We sat down with Alison Currie and Alisdair Macindoe from Progress Report to talk about the work.
Tell us about Progress Report. Where did the idea come from, and what are you hoping that people get out of the work?
Alisdair: Progress Report is a theatrical response to the inner turmoil and cognitive dissonance brought on by considering the climate crisis and envisioning a future. The projects roots however were seeded by a far more abstract interest in the physical qualities of Polystyrene. Alison happened upon a really interesting choreographic scenario years ago while developing another work that involved standing in front of a fan and dancing with a large sheet of polystyrene.
Alison: We liked the idea and when we thought about working together years later we re-started with the foam and the fan. The idea developed from there, with the styrofoam material unpacking (pardon the pun) concerns about plastic, waste, and consumption.
Alisdair: The work is this simultaneous celebration of the physical beauty of a man made material and a reflection on its devastating impact on our planet and lives.
Alison: We’re hoping that people will be intrigued, amused, and made uncomfortable by the work and see their own experiences of dilemma reflected back to them. We hope that people will be taken on a ride and leave reflecting on the world we live in.
It started life as an Adhocracy project. Has it changed much since then? Where did you think the work would end up?
Alison: Adhocracy was such a fantastic way to kick start the project! We achieved so much in just four days! Lewis Rankin was working with us on that development, he has moved on to doing amazing things with Gravity and Other Myths. We have had a few team changes since but in essence, the project is the same, a solo performance with objects and since that first development we have become more and more focussed on human impact and experience on this world.
Alisdair: The Adhocracy development answered the question we had in regards to viability, as one of the biggest gaps when imagining a work is whether that work would actually be of any interest when fully realised. What we did is plot out the ark of the entire show in a very rough way and found that we had the bones for what could be a really interesting and engaging piece, were we to invest more time in refinement. So the essential identifiers of the work have been there right from the start, and a lot of the development time has been spent translating rough sketches into fully realised and detailed ideas. We knew by the end of the Adhocracy development that we would do what ever it took to develop and present the work, we knew the kind of performance environment it was suited to, what we didn’t know was whether we could garnish interest from presenters and whether the idea would be as interesting to said presenters as it was to us.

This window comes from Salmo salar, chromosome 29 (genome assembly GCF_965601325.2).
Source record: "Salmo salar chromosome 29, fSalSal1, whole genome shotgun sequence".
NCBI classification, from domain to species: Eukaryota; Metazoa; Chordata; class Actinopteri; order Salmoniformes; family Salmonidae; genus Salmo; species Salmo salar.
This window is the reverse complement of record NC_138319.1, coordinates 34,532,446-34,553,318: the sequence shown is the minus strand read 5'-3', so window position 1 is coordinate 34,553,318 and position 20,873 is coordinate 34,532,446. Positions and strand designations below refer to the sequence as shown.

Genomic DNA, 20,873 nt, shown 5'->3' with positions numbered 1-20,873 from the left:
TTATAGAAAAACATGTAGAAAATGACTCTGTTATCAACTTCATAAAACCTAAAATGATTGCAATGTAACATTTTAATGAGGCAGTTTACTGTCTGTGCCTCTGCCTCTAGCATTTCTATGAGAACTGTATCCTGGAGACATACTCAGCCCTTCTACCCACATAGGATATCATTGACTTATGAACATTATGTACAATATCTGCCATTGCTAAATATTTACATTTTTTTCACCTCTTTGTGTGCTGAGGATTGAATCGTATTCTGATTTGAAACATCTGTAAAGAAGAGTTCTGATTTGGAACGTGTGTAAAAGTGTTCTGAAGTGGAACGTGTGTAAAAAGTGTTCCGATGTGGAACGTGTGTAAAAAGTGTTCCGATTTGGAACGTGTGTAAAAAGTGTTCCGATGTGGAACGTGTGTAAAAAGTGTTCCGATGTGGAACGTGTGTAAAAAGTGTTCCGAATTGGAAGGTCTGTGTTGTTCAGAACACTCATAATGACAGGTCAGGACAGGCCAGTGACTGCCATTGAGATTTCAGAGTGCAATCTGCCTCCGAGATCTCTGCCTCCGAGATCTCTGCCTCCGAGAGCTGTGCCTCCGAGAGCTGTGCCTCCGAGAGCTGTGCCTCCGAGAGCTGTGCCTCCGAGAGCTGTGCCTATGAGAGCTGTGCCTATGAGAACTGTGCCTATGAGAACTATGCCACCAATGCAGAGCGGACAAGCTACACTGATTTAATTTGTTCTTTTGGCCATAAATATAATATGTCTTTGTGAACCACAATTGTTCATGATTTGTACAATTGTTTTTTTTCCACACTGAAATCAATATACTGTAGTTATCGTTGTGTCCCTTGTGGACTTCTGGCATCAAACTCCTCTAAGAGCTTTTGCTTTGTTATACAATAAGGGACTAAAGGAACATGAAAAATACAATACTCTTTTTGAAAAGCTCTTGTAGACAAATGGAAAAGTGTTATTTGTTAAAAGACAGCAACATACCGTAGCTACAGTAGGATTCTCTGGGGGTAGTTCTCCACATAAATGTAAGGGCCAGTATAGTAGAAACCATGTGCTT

How did the two of you start working together? Is this your first project?
Alison: Our first show together was in 2008 Alisdair made interactive and site specific sound installations for my work ’42a’, since then we have collaborated on various projects including ‘I Can Relate’ commissioned by Carriageworks 2015 and ‘Concrete Impermanence’ 2018, again with Alisdair predominately making sound, but also joining the conversations about the works structure and assisting in the creation of the work in general. We have discussed our other projects with each other over the years and have a great respect for each others work, which has made it easy to trust each other when taking on the role as shared lead artists for this project. Progress Report is the first time we have worked as co-directors. Its very rewarding, exciting and fun!!
You’re both clearly passionate about recycling. The set is made from recycled plastics including a lot of styrofoam. What’s it like working and dancing with unexpected materials?
Alison: The styrofoam does break into small pieces that we are careful to vacuum up at the end of each rehearsal day. so there is a microcosm reflective of global issues happening in the studio. The restriction of using select materials means that we are pushed to invent different ways of using these same objects, and how to represent them in different situations.
Alisdair: The styrofoam, just like the dancing body, is a site of potential creatively speaking, it can be cut and change form with ease, especially so, given we are working with industrial sized pieces, and so working with it has been expansive and exploratory. It is a fascinating material with really unique properties that prompt really interesting choreographic scenarios.
Any final words?
Alisdair: Through Progress Report we are responding to climate change as a human problem, where human drivers and motives are wrapped up in social norms, convoluted and distorted by social histories and deeply embedded behaviour patterns. It’s like the work is a cornered beast trying to find its way out of an impending doom, it is trying to cry out for help by envisioning preposterous and impossible alternate realities as a way to psychologically accept reality. Coming to terms with reality is kind of presented as a madness in this work, as it may well be, given how much as humans we love and accept story, fantasy and ambition as cultural guides.